Beit Miriam, Catholic Charities collaborate to build shelter of peace during Sukkot

Posted on: October 31st, 2017 by tgregory

By Sharon Paz

Director of Lifelong Learning

West End Synagogue

 

Beit Miriam 6th graders relax after constructing a kosher sukkah.

In small group discussions led by volunteers from Catholic Charities and teachers from West End Synagogue’s Beit Miriam, students and parents reflected on the many times Jews have been refugees and/or immigrants and how the Jewish experience ties us to the issues of immigration facing America today.  

Students went through a simulated refugee experience from border crossing challenges to the challenges of the immigration process. They had conversations about the meaning of the word “home” as it relates to refugees, immigrants and the holiday of Sukkot. When talking about immigration to Israel, Nicole Lopez, a parent, commented that to her, “Israel was the like the sukkah of the Jewish people,” welcoming all Jews from everywhere under its umbrella.  A graduation student, Jonah Herman, reflected on her idea and said, “Israel isn’t a sukkah which is temporary, but rather a permanent home for the Jewish people.”  

Through a special grant funded by the Jewish Federation and Jewish Foundation of Nashville and Middle Tennessee, Beit Miriam at West End Synagogue partnered with Catholic Charities in a collaborative workshop to bring an immigration simulation program to students in grades 6 through 11.   The program continued the theme: “Sukkot:  Building a Shelter of Peace” when Beit Miriam partnered with Safe Haven.

Thanks to a second grant from the Jewish Federation this year, volunteers from the Nashville Refugee community engaged our high school and middle school students in a stimulating program addressing the global refugee crisis, the immigration process and the idea of temporary homes.  The holiday of Sukkot provided the perfect vehicle for our ongoing attempt to learn about our neighbors and the changing world in which we live.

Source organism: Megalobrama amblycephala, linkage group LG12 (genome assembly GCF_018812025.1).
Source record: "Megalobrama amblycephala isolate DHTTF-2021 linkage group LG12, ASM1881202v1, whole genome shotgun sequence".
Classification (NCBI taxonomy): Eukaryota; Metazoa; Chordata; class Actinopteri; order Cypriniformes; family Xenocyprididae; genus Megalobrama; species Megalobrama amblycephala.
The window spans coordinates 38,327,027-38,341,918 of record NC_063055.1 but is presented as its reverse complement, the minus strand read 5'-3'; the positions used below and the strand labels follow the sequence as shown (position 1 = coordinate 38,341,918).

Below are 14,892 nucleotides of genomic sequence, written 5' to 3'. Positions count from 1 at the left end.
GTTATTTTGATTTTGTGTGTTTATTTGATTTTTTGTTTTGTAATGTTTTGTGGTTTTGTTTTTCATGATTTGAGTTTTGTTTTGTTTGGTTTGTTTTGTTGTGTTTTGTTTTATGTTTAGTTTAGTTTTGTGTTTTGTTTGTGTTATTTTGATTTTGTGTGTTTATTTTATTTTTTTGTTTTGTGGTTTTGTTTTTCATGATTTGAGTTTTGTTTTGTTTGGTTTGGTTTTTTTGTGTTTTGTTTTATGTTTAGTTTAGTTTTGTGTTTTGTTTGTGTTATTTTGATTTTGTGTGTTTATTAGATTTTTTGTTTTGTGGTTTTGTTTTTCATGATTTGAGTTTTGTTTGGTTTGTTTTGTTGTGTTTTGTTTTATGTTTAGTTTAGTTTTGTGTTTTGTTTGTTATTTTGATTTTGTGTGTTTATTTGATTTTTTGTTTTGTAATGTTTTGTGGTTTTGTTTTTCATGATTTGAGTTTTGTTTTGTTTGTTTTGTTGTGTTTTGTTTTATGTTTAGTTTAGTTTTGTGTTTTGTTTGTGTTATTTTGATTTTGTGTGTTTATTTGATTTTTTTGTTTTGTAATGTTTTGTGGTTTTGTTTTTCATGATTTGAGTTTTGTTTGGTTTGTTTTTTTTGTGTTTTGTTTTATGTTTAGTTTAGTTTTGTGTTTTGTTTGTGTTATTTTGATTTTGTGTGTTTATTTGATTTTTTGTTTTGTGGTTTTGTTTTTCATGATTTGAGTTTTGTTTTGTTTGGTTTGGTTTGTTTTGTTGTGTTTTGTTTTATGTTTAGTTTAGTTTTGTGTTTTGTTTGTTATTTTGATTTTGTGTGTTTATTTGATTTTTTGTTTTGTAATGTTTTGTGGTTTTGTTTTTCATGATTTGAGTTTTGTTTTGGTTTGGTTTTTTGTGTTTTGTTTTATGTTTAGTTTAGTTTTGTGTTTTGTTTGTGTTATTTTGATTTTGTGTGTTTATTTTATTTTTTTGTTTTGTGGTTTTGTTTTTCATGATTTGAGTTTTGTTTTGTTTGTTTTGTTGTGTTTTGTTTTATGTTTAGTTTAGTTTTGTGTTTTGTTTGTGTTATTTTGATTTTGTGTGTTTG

This was a great learning experience for our students and parents who participated.  Even better, the immigration conversation continued two Sundays later between our graduation class and Sharon Ben Ami, Israeli shlicha.  Students learned about the struggles Jewish immigrants had in Israel through the 1970s and were amazed that they had not heard this side of the Israel story. 

In addition to our Sukkot immigration program, students in 6th grade learned about the laws pertaining to building sukkot and built a sukkah of their own. Under the guidance of Jenny Nissenson, Experiential Art Teacher and professional puppeteer, 4th and 5th graders made puppet ushpizin (Aramaic), as the special ancestral guests invited to the sukkah each night of Sukkot.  The 4th graders chose from among our Biblical ancestors and the 5th graders chose from among the Jewish Americans they are studying in their Jewish history curriculum who helped to contribute to the prosperity of our country.

Beit Miriam helped two families celebrate Sukkot this year by providing all of the Sukkah building materials and assembly help.  Michael and Tricia Keenan of Huntsville, Ala., had their first sukkah ever and invited BBYO teens there for pizza.  They loved the experience and were delighted, as were James Kilby and Erinne Richter, recipients of the second sukkah, who live in Hermitage.

Many thanks to the Jewish Federation of Nashville and Middle Tennessee for the funding for all aspects of the Sukkot program. •